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International Monetary Fund. African Dept.
This Selected Issues paper analyzes mobilization of tax revenues in Nigeria. Low non-oil revenue mobilization is affecting the government’s objectives to expand growth-enhancing expenditure priorities, foster higher growth, and comply with its fiscal rule which limits the federal government deficit to no more than 3 percent of GDP. There is significant revenue potential from structural tax measures. A broad-based and comprehensive tax reform program is needed in the short and medium term to address these objectives and generate sustainable revenue growth by broadening the bases of income and consumption taxes, closing loopholes and leakage created by corporate tax holidays and the widespread use of other associated tax expenditures, as well as creating incentives for the subnational tiers of government to raise their own source revenues.
International Monetary Fund. Research Dept.
This paper describes the issue of corruption around the world. The paper surveys and discusses issues related to the causes, consequences, and scope of corruption, and possible corrective actions. It emphasizes the costs of corruption in terms of economic growth. It also emphasizes that the fight against corruption may not be cheap and cannot be independent from the reform of the state. If certain reforms are not made, corruption is likely to continue to be a problem regardless of actions directly aimed at curtailing it.
International Monetary Fund. External Relations Dept.
L’édition web du Bulletin du FMI est mise à jour plusieurs fois par semaine et contient de nombreux articles sur des questions de politique générale et de politique économique d'actualité. Accédez aux dernières recherches du FMI, lisez des interviews et écoutez des podcasts proposés par les principaux économistes du FMI sur des questions importantes de l'économie mondiale. www.imf.org/external/pubs/ft/survey/so/home.aspx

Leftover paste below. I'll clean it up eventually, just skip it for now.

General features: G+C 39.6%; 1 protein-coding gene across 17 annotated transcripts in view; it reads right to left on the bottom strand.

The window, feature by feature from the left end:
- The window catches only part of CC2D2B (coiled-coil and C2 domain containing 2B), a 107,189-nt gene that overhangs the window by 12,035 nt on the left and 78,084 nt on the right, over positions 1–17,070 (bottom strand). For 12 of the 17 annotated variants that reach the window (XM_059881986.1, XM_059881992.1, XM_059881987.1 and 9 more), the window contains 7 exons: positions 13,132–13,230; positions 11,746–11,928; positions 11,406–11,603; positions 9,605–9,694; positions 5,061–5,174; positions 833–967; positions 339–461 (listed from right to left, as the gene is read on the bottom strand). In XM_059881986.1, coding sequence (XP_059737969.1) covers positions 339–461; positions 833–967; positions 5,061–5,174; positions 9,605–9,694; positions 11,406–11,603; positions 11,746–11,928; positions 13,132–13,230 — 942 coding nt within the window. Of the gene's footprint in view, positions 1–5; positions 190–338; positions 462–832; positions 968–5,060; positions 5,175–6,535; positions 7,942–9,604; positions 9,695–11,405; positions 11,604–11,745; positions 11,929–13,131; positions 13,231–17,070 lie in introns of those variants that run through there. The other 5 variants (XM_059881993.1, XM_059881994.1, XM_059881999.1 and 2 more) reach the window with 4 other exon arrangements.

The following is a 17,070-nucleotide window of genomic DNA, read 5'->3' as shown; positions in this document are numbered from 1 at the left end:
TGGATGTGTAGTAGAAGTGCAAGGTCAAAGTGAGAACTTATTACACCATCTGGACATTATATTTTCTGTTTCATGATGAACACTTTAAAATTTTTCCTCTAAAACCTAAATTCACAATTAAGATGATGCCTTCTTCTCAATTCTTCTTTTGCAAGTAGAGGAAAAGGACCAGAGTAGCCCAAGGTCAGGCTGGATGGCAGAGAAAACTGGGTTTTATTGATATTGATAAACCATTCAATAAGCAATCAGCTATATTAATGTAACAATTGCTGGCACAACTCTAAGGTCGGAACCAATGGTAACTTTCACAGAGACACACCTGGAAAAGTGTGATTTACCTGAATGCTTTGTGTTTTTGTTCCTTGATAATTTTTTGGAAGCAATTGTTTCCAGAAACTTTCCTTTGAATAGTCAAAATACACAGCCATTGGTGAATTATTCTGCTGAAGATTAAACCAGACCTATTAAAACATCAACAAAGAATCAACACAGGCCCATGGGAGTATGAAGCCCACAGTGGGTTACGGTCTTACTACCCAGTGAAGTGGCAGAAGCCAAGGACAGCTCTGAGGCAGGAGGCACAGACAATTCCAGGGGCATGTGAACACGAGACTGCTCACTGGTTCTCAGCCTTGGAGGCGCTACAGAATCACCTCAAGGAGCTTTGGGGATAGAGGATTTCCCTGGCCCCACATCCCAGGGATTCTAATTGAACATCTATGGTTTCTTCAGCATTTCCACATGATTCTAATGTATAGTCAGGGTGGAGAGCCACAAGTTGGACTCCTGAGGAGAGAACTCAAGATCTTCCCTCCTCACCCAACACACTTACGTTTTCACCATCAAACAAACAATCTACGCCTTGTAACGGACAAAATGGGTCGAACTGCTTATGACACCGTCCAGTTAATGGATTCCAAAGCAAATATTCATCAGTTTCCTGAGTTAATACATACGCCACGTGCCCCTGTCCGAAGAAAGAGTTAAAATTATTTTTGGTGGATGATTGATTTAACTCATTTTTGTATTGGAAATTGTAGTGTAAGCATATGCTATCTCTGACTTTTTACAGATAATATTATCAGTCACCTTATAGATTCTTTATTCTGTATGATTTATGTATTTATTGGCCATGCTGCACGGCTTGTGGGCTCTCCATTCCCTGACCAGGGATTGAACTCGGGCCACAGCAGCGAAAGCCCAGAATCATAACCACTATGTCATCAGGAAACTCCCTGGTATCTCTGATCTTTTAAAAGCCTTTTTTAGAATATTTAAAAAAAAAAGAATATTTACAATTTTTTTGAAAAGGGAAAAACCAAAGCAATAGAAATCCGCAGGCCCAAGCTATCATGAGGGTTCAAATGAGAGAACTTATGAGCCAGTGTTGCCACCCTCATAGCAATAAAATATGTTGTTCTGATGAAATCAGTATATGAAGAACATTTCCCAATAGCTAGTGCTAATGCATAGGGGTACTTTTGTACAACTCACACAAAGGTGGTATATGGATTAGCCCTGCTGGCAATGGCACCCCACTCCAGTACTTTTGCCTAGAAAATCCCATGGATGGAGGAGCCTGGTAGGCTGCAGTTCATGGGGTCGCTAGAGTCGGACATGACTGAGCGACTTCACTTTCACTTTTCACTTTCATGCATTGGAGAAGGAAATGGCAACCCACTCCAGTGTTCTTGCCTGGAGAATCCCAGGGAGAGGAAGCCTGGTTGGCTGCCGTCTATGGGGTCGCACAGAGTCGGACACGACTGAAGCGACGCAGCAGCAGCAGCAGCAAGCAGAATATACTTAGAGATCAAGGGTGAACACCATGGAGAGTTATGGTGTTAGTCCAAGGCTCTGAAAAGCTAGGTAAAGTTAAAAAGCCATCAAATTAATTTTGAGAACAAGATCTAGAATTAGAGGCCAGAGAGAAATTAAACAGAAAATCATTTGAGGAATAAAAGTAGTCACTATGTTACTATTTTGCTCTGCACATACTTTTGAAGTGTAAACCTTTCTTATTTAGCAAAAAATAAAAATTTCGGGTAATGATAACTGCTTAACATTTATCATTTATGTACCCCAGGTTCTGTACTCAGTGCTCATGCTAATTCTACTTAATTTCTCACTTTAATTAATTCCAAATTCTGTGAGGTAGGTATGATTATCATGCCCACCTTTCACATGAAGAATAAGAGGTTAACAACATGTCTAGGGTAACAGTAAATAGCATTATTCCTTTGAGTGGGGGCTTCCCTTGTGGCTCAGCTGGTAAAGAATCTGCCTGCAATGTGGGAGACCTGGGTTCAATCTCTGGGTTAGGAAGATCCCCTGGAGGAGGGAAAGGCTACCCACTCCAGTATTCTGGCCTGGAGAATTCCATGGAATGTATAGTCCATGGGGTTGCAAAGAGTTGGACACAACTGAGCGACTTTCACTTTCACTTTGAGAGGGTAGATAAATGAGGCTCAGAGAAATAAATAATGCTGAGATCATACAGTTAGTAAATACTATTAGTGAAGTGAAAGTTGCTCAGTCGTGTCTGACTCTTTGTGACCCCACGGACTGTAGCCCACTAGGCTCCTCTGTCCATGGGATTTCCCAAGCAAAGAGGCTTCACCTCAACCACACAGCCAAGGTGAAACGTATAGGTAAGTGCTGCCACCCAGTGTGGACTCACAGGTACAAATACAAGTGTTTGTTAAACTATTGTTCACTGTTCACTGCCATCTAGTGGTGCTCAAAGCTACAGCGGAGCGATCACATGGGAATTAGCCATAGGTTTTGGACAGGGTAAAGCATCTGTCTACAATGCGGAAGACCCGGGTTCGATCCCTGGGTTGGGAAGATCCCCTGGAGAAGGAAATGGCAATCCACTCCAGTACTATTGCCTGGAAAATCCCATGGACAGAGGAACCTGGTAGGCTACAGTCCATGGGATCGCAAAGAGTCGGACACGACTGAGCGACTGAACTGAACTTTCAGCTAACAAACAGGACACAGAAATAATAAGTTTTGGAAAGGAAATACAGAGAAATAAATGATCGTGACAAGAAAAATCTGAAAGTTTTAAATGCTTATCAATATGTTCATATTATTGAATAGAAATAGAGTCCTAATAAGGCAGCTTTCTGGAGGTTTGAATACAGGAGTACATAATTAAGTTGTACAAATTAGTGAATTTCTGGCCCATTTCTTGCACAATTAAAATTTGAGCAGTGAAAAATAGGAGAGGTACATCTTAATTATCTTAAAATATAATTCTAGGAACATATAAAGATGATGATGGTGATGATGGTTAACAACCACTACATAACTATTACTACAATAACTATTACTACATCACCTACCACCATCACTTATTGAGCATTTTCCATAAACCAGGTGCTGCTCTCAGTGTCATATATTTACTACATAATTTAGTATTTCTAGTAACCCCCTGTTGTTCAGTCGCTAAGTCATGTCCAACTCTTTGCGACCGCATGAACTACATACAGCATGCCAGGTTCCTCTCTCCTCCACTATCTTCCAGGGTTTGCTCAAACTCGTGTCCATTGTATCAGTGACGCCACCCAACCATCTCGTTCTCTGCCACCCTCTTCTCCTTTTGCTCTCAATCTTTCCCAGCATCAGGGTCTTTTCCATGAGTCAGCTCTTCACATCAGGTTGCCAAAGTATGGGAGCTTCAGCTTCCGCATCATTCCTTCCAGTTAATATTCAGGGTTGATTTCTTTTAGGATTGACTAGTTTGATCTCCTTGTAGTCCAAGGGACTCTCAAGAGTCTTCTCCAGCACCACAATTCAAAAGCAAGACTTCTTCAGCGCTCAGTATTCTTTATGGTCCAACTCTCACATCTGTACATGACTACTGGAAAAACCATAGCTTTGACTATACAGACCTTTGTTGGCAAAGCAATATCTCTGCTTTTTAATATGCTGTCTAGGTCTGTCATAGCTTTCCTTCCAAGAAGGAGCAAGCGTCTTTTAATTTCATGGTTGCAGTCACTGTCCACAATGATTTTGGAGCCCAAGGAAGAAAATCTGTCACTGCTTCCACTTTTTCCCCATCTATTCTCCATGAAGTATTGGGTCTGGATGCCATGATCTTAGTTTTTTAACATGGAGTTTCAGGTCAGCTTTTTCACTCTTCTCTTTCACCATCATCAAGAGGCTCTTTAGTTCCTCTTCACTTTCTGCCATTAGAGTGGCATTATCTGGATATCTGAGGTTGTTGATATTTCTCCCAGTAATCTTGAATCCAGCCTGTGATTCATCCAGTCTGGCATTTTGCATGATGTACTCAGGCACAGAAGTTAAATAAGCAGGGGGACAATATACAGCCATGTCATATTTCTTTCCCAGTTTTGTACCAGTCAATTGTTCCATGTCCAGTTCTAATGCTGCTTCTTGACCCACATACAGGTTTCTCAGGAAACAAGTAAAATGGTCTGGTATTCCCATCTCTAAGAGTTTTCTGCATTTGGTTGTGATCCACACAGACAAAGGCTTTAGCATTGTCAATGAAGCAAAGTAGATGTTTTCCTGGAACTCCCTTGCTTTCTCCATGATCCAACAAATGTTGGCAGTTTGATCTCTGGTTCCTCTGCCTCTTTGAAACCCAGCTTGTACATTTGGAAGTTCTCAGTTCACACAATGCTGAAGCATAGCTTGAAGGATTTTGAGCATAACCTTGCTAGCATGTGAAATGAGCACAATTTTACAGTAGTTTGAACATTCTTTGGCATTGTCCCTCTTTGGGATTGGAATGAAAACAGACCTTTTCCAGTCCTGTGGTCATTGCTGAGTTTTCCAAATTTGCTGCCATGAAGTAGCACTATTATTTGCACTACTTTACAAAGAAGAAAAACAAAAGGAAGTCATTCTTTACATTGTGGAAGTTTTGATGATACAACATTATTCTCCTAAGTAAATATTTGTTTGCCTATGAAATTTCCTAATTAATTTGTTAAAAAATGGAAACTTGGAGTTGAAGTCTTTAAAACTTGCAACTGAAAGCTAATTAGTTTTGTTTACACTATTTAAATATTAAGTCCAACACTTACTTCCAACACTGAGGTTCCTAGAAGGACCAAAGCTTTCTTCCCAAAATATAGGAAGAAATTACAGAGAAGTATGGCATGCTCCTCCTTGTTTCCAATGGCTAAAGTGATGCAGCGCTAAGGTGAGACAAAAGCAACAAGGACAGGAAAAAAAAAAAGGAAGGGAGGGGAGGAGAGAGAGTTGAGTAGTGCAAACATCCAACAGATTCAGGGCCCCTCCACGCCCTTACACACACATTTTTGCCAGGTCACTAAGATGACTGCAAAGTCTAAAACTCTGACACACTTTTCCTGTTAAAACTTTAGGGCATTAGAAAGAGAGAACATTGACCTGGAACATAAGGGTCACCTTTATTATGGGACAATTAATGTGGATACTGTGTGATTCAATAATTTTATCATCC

International Monetary Fund. External Relations Dept.
When IMF Deputy Managing Director Eduardo Aninat traveled to Latin America in January, he proposed a three-pronged self-help agenda for the continent that internalizes the lessons learned from the recent spate of crises. What follows are updated excerpts from remarks given at conferences at the University of Viña del Mar in Chile and at the central bank in Lima, Peru.
International Monetary Fund. External Relations Dept.
The Web edition of the IMF Survey is updated several times a week, and contains a wealth of articles about topical policy and economic issues in the news. Access the latest IMF research, read interviews, and listen to podcasts given by top IMF economists on important issues in the global economy. www.imf.org/external/pubs/ft/survey/so/home.aspx
Ms. Era Dabla-Norris and Ms. Gabriela Inchauste
The paper relies on a rich firm-level data set on transition economies to examine the role of informality as an important channel through which regulatory and other policy constraints affect firm growth. We find that firms reduce their formal operations with a higher tax and regulatory burden, but increase it with better enforcement quality. In terms of firm growth, we find a differential impact of regulatory burden and enforcement quality on formal and informal firms. In particular, we find that growth in formal firms is negatively affected by both tax and financing constraints, while these constraints are insignificant for growth in informal firms. Moreover, formal firm growth improves with better enforcement as measured by fair and impartial courts, while informal firm growth is constrained by organized crime, pointing to their inability to take full advantage of the legal and judicial systems. Finally, when we look at country-wide institutions, we find that higher regulatory burden reduces firm growth. An interactive term between a country-wide measure of the rule of law and a proxy for formality suggests that better enforcement quality dampens the relatively weaker growth in formal firms.
Ms. Era Dabla-Norris and Ms. Gabriela Inchauste

This paper relies on rich firm-level data on transition economies to examine the role of informality as an important channel through which regulatory and other policy constraints affect firm growth. We find that firms reduce their formal operations with greater tax and regulatory burdens, but increase them with better enforcement quality. In terms of firm growth, we find a differential impact of regulatory burden and enforcement quality on formal and informal firm growth. In particular, we find that growth in formal firms is negatively affected by both tax and financing constraints, whereas these constraints are insignificant for growth in informal firms. Moreover, formal firm growth improves with better enforcement, while informal firm growth is constrained by organized crime, pointing to informal firms’ inability to take full advantage of the legal and judicial systems. Finally, we find that an interaction term between a countrywide measure of the rule of law and formality is positive, suggesting that better rule of law improves formal firm growth. IMF Staff Papers (2008) 55, 50–82. doi:10.1057/palgrave.imfsp.9450030; published online 22 January 2008